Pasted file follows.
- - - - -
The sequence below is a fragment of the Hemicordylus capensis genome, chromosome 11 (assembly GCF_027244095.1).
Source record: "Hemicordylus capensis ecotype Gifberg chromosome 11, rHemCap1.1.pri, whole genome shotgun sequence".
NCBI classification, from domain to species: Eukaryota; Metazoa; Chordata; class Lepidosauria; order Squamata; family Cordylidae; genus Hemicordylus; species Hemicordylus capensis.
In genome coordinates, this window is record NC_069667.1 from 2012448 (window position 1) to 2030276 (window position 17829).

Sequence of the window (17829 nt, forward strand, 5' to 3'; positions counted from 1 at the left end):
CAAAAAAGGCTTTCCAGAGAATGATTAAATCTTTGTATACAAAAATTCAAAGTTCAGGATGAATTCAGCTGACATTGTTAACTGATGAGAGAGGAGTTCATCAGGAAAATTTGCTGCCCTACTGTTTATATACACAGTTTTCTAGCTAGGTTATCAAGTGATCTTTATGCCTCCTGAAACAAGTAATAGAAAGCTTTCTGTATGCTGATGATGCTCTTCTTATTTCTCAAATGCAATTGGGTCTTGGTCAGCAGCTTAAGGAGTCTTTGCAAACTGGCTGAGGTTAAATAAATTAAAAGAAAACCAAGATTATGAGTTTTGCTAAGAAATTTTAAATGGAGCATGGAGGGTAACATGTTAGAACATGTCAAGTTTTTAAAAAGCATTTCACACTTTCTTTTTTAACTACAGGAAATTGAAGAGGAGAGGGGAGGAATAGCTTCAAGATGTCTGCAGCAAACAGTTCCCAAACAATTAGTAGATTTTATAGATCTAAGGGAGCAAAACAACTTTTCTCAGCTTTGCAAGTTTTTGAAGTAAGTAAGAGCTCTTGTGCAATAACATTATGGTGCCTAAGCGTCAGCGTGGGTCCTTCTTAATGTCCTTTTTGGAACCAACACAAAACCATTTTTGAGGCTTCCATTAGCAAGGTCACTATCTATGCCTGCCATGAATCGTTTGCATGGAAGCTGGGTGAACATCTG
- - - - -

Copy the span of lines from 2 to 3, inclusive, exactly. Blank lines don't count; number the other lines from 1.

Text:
Source record: "Hemicordylus capensis ecotype Gifberg chromosome 11, rHemCap1.1.pri, whole genome shotgun sequence".
NCBI classification, from domain to species: Eukaryota; Metazoa; Chordata; class Lepidosauria; order Squamata; family Cordylidae; genus Hemicordylus; species Hemicordylus capensis.